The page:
04/21/21 (written by rramos) – Guanajuato’s state police force (Fuerzas de Seguridad Pública del Estado, FSPE) announced on April 5 that two of its officers were killed following a confrontation with armed civilians in the city of Irapuato. FSPE personnel were conducting patrols when they were suddenly ambushed by a group of armed men traveling in a pick-up truck that featured homemade armor plating. Milenio reported that after the attackers were repelled by the state police, investigators found multiple long guns and bulletproof vests with the logo of an unspecified criminal group at the scene. 

This latest assault comes on the heels of similar incidents in other parts of Guanajuato in recent weeks. In the city of Silao, to the northwest of Irapuato, a state police officer was kidnapped and later killed by armed civilians on March 31. Roughly a week and a half prior on March 20, the bodies of three agents from the federal Attorney General’s Office (Fiscalía General de la República, FGR) were found inside an abandoned truck in the rural community of Campuzano, southeast of Guanajuato City. 

The state has been an epicenter of violence directed against police. According to the non-governmental organization Causa en Común, Guanajuato ended 2020 as the deadliest state in Mexico for law enforcement personnel, with the total number of slayings of police officers increasing 5% last year compared to the total seen in 2019. 

Current State of Play in Guanajuato’s Criminal Landscape

Frequent attacks against government security forces are one of the consequences of Guanajuato’s volatile security environment. Beginning roughly in 2017, a brutal conflict between the Jalisco New Generation Cartel (Cártel de Jalisco Nueva Generación, CJNG) and the locally-based Santa Rosa de Lima Cartel (Cártel de Santa Rosa de Lima, CSRL) has consistently made Guanajuato one of Mexico’s most violent states. Authorities had hoped that the August 2020 capture of the CSRL’s high-profile leader, José Antonio “El Marro” Yépez Ortiz, would help quell the fighting, with Governor Diego Sinhue calling the arrest “a great step towards reclaiming peace” (author’s own translation).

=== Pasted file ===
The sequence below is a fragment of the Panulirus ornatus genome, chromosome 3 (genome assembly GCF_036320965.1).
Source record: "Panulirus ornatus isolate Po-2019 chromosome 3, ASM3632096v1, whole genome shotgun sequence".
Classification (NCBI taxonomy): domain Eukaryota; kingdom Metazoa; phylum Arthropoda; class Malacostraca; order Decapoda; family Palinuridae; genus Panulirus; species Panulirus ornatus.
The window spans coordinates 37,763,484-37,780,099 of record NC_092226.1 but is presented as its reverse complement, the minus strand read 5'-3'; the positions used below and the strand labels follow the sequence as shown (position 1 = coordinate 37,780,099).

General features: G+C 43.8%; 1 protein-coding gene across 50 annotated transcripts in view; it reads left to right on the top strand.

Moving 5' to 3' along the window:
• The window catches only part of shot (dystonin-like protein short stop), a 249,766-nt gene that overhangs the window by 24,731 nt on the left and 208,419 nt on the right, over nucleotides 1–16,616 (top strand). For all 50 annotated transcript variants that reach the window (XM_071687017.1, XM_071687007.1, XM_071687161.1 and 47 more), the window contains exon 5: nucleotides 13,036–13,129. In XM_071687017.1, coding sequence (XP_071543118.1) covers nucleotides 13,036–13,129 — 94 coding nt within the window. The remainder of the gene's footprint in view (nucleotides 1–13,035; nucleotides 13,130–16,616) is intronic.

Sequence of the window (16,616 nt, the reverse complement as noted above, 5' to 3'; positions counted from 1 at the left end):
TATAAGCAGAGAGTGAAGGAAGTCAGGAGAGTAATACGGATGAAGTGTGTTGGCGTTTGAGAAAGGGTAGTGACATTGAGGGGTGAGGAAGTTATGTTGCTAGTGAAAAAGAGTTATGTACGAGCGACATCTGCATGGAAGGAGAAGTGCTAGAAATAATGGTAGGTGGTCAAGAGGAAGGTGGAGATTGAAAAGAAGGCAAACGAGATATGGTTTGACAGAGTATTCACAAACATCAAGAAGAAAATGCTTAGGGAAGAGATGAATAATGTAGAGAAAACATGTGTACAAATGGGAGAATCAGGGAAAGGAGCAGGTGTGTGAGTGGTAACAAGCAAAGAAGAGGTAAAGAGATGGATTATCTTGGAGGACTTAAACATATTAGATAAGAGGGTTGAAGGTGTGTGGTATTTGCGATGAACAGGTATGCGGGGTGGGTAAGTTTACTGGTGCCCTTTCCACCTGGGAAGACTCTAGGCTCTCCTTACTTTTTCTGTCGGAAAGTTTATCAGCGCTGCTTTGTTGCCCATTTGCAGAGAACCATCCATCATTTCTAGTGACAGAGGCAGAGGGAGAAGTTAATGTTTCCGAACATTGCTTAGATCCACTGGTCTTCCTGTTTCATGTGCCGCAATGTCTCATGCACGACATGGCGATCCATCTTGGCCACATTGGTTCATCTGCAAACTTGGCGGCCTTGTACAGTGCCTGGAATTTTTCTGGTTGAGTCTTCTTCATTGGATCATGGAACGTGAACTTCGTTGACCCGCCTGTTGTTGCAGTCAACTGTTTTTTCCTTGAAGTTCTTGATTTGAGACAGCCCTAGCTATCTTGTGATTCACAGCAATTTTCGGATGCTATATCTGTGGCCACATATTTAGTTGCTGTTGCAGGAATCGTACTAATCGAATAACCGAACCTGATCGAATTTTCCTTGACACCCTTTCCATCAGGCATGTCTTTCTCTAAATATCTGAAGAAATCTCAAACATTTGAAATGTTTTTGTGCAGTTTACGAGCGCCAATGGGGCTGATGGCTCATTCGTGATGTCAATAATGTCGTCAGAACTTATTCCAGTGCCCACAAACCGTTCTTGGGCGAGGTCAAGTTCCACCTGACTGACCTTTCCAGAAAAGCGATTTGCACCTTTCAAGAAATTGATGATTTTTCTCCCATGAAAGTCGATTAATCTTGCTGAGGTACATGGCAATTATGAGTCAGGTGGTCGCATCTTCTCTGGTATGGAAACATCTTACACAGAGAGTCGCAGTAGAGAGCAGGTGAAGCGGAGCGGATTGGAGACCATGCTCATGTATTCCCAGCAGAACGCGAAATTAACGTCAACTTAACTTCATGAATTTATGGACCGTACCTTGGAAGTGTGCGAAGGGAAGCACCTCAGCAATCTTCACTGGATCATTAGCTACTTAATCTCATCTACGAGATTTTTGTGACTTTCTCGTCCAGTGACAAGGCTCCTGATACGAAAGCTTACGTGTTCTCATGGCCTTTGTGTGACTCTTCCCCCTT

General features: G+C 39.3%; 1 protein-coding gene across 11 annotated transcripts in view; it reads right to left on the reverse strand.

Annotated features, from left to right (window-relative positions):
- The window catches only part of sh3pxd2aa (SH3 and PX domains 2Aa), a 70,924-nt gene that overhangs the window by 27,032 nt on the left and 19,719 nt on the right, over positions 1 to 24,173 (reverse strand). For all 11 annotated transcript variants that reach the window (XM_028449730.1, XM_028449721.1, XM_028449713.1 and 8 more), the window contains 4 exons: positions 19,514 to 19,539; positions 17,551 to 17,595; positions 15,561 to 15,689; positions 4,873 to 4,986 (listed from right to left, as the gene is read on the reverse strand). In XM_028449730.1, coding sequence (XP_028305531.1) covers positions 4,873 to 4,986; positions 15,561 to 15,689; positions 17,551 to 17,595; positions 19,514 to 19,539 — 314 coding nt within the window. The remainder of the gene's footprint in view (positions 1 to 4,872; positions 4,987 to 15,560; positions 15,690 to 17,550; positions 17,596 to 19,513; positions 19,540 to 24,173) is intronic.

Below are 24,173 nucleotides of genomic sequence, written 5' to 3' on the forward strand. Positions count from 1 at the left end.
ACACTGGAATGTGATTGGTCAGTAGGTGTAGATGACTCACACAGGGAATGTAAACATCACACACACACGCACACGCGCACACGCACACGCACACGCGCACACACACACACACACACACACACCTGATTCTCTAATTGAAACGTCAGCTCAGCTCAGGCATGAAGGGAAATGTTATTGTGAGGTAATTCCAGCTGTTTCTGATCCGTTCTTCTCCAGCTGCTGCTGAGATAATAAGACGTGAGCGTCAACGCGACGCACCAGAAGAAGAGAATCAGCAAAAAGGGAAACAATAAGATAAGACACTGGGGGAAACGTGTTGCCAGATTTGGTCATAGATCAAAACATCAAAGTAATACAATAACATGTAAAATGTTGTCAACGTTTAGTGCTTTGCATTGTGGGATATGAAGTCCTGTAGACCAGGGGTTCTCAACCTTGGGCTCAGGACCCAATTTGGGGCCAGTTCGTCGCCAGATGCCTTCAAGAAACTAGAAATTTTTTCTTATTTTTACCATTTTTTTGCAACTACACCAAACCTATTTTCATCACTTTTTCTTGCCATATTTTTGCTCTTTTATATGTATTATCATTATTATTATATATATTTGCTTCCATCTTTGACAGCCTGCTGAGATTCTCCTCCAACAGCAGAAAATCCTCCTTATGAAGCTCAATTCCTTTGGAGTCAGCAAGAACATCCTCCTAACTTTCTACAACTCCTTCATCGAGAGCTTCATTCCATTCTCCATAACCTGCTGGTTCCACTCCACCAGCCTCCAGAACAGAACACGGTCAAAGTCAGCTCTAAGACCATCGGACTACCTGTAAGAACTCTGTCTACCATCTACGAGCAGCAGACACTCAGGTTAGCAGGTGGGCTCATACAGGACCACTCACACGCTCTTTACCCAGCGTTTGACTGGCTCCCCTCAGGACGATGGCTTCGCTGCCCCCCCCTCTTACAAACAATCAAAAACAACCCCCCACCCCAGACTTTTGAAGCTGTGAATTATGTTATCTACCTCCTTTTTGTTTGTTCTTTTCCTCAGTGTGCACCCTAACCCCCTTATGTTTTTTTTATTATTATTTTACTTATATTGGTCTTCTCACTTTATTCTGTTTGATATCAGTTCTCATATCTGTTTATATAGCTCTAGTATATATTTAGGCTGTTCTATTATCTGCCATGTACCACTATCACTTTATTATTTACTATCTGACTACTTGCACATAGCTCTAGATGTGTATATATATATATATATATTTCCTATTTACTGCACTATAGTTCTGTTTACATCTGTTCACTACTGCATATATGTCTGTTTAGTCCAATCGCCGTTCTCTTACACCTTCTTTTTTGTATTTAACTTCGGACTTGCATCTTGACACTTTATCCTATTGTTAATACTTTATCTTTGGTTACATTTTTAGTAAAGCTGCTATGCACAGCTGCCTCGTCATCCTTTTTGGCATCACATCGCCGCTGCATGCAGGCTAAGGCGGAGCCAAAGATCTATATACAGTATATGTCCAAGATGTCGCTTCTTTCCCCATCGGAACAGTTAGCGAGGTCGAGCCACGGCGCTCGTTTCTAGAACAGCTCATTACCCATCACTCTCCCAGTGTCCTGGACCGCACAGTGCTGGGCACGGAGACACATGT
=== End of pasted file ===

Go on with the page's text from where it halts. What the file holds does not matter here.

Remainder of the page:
However, violence in Guanajuato has continued as the state’s organized crime landscape appears to have grown more complex after the capture of El Marro. In October 2020, Alfonso Durazo Montaño, then-federal security secretary, stated that infighting had erupted within the CSRL following El Marro’s detention, with various factions violently competing to assume leadership of the organization. In line with this assessment, various potential replacements have been identified in rapid succession since the arrest. These have included El Marro’s father and brother, a close associate named Adán “El Azul” Ochoa who was arrested after fleeing persecution by CJNG hitmen, and most recently, an operative known as “El Dalugas” captured in March 2021 who had previously been identified by state authorities as El Marro’s lead hitman.